It’s one of those grim parables from Jesus’ final days. There’s the unfaithful slave, the lesson of the fig tree, the parable of the talents. To be very honest, these aren’t at the center of my canon. They aren’t my favorites. However, I don’t think I completely dismiss them. I certainly don’t want to dismiss the eschatological energy that crackles within them.

I’ve always been partial to the Heidelberg Catechism’s answer about Christ’s return (Q&A 52). “I eagerly await, with my head held high, the very Judge from heaven, knowing that the One who will judge me is the same One who was judged for me.” Without wanting to sound too cavalier, I’m just not that concerned about sleeping through Christ’s return or that I’ll be cast into utter darkness.

The door is shut. It’s too late. Those words still sting a little. But maybe in a good way. Even if I trust the big picture stuff to the grace of God, it’s the earthly day-to-day where I may need to be poked by the too-late message. That it’s Advent might have made me a little more amenable to that message. It’s a poke that is very Advent-appropriate.


It can be too late to say I’m sorry. Too late to offer that word of affirmation. Too late to show up with a helping hand. Too late to go back and try to make things right. Too late for that work to be done.

I’m pretty confident that all my unfulfilled good intentions, all the dents, wrinkles, and injuries I leave in the universe, and in my church, and in the hearts of my loved ones will be smoothed out and healed — eventually and somehow — by the One who makes all things new. But in the near term, in the close at hand, occasionally I need a warning that sometimes it is simply too late.

Steve Mathonnet-VanderWell

Steve Mathonnet-VanderWell and his wife, Sophie, are the pastors at the Second Reformed Church in Pella, Iowa. Steve has served on numerous Reformed Church commissions and task forces, and also edited the journal Perspectives for many years. Before coming to Iowa, he lived and served as a pastor in upstate New York. Sophie and he have two adult children. He holds a Ph.D. from Boston College in theological ethics.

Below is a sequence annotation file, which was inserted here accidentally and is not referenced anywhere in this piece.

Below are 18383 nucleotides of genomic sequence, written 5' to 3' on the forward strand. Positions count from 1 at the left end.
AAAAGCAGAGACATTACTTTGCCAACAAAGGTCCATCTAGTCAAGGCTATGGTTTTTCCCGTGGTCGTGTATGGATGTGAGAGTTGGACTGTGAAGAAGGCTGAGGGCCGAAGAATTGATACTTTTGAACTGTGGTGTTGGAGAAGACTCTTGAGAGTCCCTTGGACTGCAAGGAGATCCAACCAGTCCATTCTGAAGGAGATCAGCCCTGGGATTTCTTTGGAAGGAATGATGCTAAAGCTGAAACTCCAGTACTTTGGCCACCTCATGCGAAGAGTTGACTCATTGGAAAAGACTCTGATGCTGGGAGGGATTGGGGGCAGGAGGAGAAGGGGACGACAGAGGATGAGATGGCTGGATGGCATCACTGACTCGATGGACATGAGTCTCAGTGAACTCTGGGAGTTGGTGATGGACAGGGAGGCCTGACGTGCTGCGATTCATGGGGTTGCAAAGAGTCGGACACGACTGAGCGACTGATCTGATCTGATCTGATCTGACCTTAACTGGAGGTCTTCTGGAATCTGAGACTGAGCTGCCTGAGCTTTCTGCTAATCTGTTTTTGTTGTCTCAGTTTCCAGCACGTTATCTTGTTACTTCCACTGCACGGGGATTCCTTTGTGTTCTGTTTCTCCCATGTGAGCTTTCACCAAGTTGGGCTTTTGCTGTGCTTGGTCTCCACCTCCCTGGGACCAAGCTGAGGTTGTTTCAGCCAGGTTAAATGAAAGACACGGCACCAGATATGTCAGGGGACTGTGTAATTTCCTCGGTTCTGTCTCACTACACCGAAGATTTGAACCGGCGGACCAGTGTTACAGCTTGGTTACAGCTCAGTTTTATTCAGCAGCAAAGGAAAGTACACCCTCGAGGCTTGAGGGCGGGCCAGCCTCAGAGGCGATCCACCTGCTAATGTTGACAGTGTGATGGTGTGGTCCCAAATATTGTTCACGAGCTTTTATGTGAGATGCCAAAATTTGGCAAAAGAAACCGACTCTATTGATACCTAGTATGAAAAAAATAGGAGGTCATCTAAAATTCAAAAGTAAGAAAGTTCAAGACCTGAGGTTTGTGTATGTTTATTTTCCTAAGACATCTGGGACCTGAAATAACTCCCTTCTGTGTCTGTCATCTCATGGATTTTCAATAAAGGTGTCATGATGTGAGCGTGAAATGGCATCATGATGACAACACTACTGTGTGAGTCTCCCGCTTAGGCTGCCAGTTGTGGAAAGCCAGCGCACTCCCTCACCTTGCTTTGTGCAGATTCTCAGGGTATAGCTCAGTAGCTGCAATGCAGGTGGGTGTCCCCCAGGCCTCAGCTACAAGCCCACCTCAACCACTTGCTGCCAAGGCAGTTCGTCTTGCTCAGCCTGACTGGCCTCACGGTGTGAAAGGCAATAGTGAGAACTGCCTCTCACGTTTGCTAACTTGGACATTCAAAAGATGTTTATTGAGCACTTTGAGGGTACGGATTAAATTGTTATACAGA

4 Comments

  • Well said. Thank you. Sometimes I need to hear this.

  • Daniel Meeter says:

    Yes. I’ve been too late for a couple of parishioners and their families, to my permanent regret. And I’ve been rescued from being too late the odd time by friends and advisors. Our Lord’s parables always speak.

  • Rowland Van Es says:

    Thanks, I think is was Robert Farrar Capon who said about the parables of judgement, no one is refused who wasn’t first invited. But your point about here on earth stands, sometimes it is too late to give or to call, etc.

  • Jan Zuidema says:

    Yes, again. One can also admit that being there, giving, supporting, loving, can sometimes let the pride that we feel in coming to the rescue come to the fore, no matter how hard we try to subdue it. The times when we fail bring us back to humility, to recognizing that our actions are not the center of God’s care for others. He will provide and we will have another chance.